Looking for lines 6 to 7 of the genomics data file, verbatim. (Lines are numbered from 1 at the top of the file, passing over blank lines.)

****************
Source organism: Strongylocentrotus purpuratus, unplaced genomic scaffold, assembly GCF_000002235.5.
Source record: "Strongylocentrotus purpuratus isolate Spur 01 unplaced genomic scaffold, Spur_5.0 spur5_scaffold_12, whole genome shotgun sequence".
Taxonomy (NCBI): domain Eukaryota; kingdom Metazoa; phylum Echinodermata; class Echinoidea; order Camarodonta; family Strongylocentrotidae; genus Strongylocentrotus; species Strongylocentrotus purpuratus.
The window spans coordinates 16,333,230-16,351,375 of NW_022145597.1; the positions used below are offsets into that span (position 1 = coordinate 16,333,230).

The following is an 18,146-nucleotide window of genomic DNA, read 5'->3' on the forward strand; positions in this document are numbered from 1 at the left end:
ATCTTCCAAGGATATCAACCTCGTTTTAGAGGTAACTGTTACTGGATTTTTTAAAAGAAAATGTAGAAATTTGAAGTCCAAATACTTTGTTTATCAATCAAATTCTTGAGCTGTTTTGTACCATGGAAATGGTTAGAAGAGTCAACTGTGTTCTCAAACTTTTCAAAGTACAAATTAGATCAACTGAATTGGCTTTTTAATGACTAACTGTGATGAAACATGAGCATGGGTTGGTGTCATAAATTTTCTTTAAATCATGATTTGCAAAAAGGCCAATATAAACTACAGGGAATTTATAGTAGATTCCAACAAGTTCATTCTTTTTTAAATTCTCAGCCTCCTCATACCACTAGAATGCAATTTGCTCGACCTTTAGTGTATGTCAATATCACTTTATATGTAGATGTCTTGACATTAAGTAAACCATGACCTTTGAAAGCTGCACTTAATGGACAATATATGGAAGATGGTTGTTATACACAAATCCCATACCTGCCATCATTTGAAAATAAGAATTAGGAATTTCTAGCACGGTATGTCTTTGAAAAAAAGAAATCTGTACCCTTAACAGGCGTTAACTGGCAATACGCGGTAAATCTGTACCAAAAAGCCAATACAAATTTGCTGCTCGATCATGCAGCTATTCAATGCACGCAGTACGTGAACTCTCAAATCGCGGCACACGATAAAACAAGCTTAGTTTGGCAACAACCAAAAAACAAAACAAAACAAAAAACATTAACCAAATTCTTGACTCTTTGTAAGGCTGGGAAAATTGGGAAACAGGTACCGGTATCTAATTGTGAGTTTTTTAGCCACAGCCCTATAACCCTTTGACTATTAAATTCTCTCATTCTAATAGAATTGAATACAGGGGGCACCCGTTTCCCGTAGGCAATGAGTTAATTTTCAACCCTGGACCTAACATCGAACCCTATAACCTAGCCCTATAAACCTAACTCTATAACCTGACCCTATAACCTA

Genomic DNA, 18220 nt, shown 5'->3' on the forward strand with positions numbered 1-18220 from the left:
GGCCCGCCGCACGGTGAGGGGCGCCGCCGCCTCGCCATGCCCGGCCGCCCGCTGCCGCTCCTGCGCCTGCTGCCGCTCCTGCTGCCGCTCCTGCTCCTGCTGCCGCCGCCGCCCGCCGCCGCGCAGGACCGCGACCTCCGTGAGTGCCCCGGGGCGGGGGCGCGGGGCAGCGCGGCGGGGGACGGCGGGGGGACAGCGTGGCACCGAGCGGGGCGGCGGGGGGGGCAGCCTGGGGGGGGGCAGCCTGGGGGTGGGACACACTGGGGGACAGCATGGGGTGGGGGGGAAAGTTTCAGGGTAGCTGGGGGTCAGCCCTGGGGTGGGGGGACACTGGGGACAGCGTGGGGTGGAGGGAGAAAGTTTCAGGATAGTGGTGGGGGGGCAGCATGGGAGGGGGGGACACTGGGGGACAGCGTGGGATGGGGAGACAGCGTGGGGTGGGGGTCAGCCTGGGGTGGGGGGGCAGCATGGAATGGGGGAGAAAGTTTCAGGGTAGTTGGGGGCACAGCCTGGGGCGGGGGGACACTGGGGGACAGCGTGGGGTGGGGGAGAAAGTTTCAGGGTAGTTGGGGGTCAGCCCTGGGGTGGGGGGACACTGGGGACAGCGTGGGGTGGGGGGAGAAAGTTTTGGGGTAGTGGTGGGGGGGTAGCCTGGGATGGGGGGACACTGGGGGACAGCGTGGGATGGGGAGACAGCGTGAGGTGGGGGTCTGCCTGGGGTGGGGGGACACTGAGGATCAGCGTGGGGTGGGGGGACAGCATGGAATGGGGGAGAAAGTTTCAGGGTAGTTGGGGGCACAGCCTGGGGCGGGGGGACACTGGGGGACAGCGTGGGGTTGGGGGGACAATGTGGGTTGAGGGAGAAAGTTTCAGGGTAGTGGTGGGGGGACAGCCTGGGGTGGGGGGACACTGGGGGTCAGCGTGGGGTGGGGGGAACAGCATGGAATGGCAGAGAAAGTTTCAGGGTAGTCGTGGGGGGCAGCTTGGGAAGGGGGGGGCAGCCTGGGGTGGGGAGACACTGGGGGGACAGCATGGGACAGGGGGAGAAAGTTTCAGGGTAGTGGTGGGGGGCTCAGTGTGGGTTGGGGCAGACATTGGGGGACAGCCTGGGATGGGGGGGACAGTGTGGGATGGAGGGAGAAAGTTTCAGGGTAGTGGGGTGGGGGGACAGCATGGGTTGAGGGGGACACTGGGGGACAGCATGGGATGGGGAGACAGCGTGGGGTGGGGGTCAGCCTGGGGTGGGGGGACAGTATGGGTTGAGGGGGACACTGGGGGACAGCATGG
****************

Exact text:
ATCTTCCAAGGATATCAACCTCGTTTTAGAGGTAACTGTTACTGGATTTTTTAAAAGAAAATGTAGAAATTTGAAGTCCAAATACTTTGTTTATCAATCAAATTCTTGAGCTGTTTTGTACCATGGAAATGGTTAGAAGAGTCAACTGTGTTCTCAAACTTTTCAAAGTACAAATTAGATCAACTGAATTGGCTTTTTAATGACTAACTGTGATGAAACATGAGCATGGGTTGGTGTCATAAATTTTCTTTAAATCATGATTTGCAAAAAGGCCAATATAAACTACAGGGAATTTATAGTAGATTCCAACAAGTTCATTCTTTTTTAAATTCTCAGCCTCCTCATACCACTAGAATGCAATTTGCTCGACCTTTAGTGTATGTCAATATCACTTTATATGTAGATGTCTTGACATTAAGTAAACCATGACCTTTGAAAGCTGCACTTAATGGACAATATATGGAAGATGGTTGTTATACACAAATCCCATACCTGCCATCATTTGAAAATAAGAATTAGGAATTTCTAGCACGGTATGTCTTTGAAAAAAAGAAATCTGTACCCTTAACAGGCGTTAACTGGCAATACGCGGTAAATCTGTACCAAAAAGCCAATACAAATTTGCTGCTCGATCATGCAGCTATTCAATGCACGCAGTACGTGAACTCTCAAATCGCGGCACACGATAAAACAAGCTTAGTTTGGCAACAACCAAAAAACAAAACAAAACAAAAAACATTAACCAAATTCTTGACTCTTTGTAAGGCTGGGAAAATTGGGAAACAGGTACCGGTATCTAATTGTGAGTTTTTTAGCCACAGCCCTATAACCCTTTGACTATTAAATTCTCTCATTCTAATAGAATTGAATACAGGGGGCACCCGTTTCCCGTAGGCAATGAGTTAATTTTCAACCCTGGACCTAACATCGAACCCTATAACCTAGCCCTATAAACCTAACTCTATAACCTGACCCTATAACCTA

Genomic DNA, 18220 nt, shown 5'->3' on the forward strand with positions numbered 1-18220 from the left: